Will he eat a sandwich? I make panini sometimes for dinner and the possibilities are endless. Unfortunately, my son won't even eat a grilled cheese sandwich, so panini won't work for him. Or, along the same line, quesadillas. Just not for my son!

                            2. re: isadorasmama

                              Just looked over the website you sent... and I find no fish at all.

                              I think Meatless means no animal protein except eggs.

                              I've chosen to only eat one animal protein meal a day. It's been fairly easy. And fairly delicious.

                              You might try a nice meatless Moussaka. Eggplant, bechamel sauce... yummy.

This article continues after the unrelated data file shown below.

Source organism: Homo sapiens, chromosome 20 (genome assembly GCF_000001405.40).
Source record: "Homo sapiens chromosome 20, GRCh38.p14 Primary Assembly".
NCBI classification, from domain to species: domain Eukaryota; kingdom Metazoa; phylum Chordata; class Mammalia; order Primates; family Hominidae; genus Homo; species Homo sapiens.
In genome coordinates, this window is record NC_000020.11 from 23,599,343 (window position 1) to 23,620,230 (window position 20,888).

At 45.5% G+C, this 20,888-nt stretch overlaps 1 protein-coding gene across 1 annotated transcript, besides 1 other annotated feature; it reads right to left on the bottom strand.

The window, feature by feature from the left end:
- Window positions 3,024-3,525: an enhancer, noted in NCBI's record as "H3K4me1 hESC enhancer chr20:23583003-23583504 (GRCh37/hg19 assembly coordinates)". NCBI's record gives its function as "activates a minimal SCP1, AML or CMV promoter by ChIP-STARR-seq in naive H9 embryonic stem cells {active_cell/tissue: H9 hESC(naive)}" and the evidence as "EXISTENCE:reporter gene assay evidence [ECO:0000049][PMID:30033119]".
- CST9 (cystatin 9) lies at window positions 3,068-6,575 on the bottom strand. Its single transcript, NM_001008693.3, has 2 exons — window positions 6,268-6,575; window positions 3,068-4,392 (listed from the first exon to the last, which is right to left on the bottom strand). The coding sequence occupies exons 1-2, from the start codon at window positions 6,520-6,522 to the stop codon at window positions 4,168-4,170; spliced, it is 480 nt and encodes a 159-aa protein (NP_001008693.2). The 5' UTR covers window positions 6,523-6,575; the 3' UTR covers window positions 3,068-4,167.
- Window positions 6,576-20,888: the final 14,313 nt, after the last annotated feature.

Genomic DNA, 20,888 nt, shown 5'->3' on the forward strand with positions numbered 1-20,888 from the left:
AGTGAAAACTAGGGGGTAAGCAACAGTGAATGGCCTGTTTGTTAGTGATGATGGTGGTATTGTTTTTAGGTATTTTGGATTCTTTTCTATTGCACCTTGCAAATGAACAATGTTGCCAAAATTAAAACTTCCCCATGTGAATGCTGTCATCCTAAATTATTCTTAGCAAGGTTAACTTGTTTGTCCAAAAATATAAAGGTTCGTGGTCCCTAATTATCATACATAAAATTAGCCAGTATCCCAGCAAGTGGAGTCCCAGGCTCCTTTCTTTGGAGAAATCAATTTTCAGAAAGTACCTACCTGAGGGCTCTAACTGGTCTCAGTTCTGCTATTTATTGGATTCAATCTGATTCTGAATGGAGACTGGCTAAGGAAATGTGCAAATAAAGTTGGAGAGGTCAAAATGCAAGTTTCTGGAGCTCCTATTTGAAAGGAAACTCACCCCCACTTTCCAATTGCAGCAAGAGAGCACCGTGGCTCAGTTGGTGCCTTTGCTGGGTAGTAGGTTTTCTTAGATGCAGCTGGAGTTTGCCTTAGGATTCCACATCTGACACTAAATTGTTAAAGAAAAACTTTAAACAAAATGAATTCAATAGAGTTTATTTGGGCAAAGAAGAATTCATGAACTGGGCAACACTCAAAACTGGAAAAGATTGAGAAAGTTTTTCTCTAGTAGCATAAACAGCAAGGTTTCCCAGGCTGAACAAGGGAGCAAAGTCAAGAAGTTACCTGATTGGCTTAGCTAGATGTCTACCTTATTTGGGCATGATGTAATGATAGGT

1. re: Jennalynn

                                I think I'm going to bypass that rule, then. My reasons for doing this are twofold -- to try and eat more vegetables and more nutritious foods overall. To move away from processed and towards whole foods, all the time. This isn't new for me. I was a fervent whole foods devotee...studied holistic nutrition and all. But I allowed time constraints and laziness (and gluttony!) to get the best of me. I feel like I've become a hypocrite and I don't like that feeling. So, here's my effort...

                                Anyway, fish deserves a place on MY Meatless Monday table if I'm able to find fish that's sustainable.
                                I can only do eggs in small amounts. I like them, they just don't like me!

                          2. Greens and beans over bowtie pasta tonite.

                            Saute fresh spinach in a frying pan with olive oil, frsh garlic and red chili flakes til wilted.
                            Set aside.